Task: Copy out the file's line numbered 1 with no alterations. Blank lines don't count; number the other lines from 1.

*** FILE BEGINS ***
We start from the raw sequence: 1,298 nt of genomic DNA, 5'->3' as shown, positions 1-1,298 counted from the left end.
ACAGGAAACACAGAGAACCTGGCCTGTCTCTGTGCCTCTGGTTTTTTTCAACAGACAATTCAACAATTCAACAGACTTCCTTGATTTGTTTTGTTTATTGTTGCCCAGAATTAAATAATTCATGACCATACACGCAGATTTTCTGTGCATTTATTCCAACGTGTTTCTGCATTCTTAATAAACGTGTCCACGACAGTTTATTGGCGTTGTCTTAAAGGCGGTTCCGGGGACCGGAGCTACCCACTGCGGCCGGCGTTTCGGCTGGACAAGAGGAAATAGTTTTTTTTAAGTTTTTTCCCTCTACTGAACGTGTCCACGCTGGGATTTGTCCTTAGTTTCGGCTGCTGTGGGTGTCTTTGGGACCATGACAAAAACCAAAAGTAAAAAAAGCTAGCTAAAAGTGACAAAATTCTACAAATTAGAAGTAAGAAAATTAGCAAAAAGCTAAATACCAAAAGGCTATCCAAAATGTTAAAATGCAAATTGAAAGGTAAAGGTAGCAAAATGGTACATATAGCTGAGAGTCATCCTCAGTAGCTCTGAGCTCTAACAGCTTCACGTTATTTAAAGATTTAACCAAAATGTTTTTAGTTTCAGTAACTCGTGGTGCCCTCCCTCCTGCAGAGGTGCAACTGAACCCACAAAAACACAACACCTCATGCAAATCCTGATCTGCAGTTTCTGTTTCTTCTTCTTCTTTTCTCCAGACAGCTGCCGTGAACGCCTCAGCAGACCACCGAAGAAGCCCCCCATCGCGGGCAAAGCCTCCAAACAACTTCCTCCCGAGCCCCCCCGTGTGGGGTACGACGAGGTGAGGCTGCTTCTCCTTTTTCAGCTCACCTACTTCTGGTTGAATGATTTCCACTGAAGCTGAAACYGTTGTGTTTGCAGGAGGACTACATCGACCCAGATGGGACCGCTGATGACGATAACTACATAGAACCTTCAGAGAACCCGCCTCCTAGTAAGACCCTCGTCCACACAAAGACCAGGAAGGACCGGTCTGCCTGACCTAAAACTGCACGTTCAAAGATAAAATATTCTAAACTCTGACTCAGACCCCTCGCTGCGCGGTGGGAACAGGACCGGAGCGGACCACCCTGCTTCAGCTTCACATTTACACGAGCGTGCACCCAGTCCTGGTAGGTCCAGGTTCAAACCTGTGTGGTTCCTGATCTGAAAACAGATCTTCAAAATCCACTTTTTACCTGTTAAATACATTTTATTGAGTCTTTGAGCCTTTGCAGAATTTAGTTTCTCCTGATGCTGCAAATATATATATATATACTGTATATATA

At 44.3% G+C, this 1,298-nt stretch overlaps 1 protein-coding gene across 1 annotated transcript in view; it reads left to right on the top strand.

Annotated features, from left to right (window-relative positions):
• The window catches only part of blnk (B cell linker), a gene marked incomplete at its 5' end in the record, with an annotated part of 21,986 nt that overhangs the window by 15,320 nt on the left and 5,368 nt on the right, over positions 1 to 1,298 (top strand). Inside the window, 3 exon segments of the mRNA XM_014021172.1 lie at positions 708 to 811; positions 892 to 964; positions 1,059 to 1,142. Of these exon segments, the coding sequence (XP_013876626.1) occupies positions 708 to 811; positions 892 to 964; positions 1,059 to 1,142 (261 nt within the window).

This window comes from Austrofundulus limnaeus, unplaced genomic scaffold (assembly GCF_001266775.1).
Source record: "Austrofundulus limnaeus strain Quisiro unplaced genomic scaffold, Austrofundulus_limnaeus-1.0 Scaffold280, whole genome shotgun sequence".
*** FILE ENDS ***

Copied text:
We start from the raw sequence: 1,298 nt of genomic DNA, 5'->3' as shown, positions 1-1,298 counted from the left end.